Like many, I think Anjem Choudhary gets far too much attention. I can think of different reasons for wishing he was less visible.
His views are hateful and extreme – why publicise them unnecessarily?
They aren’t shared by most British Muslims – it must be infuriating for them to see him being presented as in any way representative.
Some who can happily condemn Choudhary still have views which could be seen as extreme. Focusing on Choudhary helps mask this fact.
So I agree that he probably shouldn’t have been invited by the BBC to comment on the murder of Lee Rigby. However this doesn’t mean that I think his views should be censored, or that the BBC should be stopped from hosting him. I can think of a couple of pieces that I don’t think should have been published – but I wouldn’t want anyone to have the power to prevent them from being published where they were, much less ban the expression of such views completely. So I was very wary of Theresa May’s initial response to the Woolwich murder, her suggestion that hate speech should be pre-censored or banned, and think Timothy Garton Ash gets it right here:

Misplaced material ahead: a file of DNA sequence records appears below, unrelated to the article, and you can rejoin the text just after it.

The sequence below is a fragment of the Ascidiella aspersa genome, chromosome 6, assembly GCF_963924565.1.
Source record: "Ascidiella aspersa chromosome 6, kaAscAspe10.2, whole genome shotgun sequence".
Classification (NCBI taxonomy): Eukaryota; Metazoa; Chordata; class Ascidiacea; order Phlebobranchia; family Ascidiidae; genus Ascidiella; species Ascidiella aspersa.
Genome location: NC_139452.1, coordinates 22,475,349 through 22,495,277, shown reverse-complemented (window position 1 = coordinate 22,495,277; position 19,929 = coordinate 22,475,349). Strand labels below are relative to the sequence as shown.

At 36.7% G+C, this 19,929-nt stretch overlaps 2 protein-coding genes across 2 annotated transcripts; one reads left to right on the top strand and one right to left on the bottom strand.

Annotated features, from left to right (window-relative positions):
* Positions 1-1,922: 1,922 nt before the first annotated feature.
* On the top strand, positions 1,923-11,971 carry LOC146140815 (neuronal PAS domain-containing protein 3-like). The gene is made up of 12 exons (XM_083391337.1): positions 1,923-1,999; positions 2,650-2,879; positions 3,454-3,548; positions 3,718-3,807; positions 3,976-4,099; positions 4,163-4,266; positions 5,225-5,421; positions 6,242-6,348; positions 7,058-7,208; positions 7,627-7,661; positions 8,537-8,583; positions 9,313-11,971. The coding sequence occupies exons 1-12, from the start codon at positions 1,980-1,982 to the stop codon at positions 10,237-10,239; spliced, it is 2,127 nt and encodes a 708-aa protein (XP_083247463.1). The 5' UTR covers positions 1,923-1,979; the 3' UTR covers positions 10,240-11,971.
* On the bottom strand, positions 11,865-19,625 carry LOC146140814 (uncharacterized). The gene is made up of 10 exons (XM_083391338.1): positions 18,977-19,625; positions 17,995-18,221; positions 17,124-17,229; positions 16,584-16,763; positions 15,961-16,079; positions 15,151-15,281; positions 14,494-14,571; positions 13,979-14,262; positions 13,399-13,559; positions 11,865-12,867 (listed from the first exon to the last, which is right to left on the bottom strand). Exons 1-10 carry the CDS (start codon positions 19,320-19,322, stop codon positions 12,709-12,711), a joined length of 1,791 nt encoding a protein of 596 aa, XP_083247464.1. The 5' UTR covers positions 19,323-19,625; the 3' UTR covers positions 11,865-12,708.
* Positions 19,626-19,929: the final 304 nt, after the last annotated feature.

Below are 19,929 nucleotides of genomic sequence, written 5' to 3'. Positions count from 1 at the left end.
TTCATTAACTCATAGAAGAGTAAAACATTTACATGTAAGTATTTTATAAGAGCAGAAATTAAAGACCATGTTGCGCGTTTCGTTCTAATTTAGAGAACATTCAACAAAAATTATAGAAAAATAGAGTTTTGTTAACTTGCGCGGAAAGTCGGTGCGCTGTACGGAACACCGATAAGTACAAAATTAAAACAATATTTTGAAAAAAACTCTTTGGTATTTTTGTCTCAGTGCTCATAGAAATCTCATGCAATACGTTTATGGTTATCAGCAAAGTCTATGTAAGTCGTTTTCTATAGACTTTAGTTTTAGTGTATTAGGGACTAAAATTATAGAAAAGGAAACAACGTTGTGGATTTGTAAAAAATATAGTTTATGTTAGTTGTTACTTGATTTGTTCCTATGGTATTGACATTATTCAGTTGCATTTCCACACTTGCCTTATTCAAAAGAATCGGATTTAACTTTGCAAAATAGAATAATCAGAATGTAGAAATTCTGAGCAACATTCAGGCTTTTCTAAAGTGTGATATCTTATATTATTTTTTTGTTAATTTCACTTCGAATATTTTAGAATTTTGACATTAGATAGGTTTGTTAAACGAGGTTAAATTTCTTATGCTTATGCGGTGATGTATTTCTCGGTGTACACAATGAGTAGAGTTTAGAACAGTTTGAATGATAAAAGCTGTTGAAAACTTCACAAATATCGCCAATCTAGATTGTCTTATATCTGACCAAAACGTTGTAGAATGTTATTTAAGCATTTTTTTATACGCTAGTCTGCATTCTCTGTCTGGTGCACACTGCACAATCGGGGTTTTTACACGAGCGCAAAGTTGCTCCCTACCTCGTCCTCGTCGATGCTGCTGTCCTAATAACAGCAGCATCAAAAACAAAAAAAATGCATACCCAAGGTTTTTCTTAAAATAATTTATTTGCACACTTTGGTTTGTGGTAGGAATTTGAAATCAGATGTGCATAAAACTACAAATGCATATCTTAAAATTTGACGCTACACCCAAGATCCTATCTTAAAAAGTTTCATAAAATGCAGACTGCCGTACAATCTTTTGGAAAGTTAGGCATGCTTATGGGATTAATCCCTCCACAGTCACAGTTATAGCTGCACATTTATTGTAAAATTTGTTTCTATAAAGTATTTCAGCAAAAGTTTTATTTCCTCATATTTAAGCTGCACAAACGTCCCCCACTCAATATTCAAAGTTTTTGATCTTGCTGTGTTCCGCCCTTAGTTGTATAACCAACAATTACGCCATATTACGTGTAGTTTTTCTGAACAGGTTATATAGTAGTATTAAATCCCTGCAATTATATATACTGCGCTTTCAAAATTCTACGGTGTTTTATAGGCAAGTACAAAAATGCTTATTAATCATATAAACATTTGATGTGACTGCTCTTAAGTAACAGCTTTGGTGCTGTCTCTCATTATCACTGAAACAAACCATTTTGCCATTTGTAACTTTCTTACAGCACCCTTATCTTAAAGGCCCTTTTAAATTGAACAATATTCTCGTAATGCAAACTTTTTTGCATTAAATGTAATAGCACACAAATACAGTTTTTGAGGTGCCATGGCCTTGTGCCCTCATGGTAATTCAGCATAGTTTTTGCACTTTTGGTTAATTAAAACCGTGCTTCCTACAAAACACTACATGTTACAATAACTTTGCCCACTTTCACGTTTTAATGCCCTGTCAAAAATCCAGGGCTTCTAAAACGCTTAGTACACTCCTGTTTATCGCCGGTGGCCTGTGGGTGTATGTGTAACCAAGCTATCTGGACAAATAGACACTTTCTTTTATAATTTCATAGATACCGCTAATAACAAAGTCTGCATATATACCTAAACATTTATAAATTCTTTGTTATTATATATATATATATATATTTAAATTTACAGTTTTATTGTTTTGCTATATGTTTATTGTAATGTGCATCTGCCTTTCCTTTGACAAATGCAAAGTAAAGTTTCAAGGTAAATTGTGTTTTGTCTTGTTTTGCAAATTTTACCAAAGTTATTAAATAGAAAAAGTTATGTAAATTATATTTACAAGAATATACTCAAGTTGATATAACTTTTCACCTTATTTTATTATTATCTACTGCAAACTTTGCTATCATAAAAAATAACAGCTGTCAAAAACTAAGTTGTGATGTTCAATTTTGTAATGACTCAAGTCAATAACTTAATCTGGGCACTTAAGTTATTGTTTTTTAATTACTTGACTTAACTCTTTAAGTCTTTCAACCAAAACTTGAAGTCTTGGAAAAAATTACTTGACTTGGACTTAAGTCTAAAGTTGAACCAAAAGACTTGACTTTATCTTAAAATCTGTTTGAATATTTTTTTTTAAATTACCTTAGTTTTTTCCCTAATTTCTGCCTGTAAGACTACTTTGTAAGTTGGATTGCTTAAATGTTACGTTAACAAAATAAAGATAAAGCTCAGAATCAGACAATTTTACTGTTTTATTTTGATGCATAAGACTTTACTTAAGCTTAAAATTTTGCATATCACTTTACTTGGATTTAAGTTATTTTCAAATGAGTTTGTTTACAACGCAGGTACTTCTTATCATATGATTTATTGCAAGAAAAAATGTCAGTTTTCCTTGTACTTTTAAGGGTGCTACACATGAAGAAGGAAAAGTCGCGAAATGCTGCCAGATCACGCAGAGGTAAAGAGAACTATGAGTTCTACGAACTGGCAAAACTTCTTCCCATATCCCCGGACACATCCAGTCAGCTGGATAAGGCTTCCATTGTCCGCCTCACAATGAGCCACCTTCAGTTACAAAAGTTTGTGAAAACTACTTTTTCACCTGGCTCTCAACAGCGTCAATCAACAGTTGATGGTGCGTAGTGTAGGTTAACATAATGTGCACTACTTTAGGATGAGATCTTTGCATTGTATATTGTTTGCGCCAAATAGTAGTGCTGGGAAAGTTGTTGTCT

What May proposes is impractical, illiberal, short-sighted and counter-productive. It would curb a vital freedom without enhancing our security.
Here’s another strong point:
But now a state regulator is to pre-censor editorial content, at the bidding of an interior minister, in the name of defending public security and fighting terrorism? Where we have seen that before? Egypt. China. Russia. Welcome to the club.
And, as he goes on to say, unless extraordinarily draconian measures are taken, hate speech will still be readily available – and those who propagate it will be able to pose as free speech martyrs.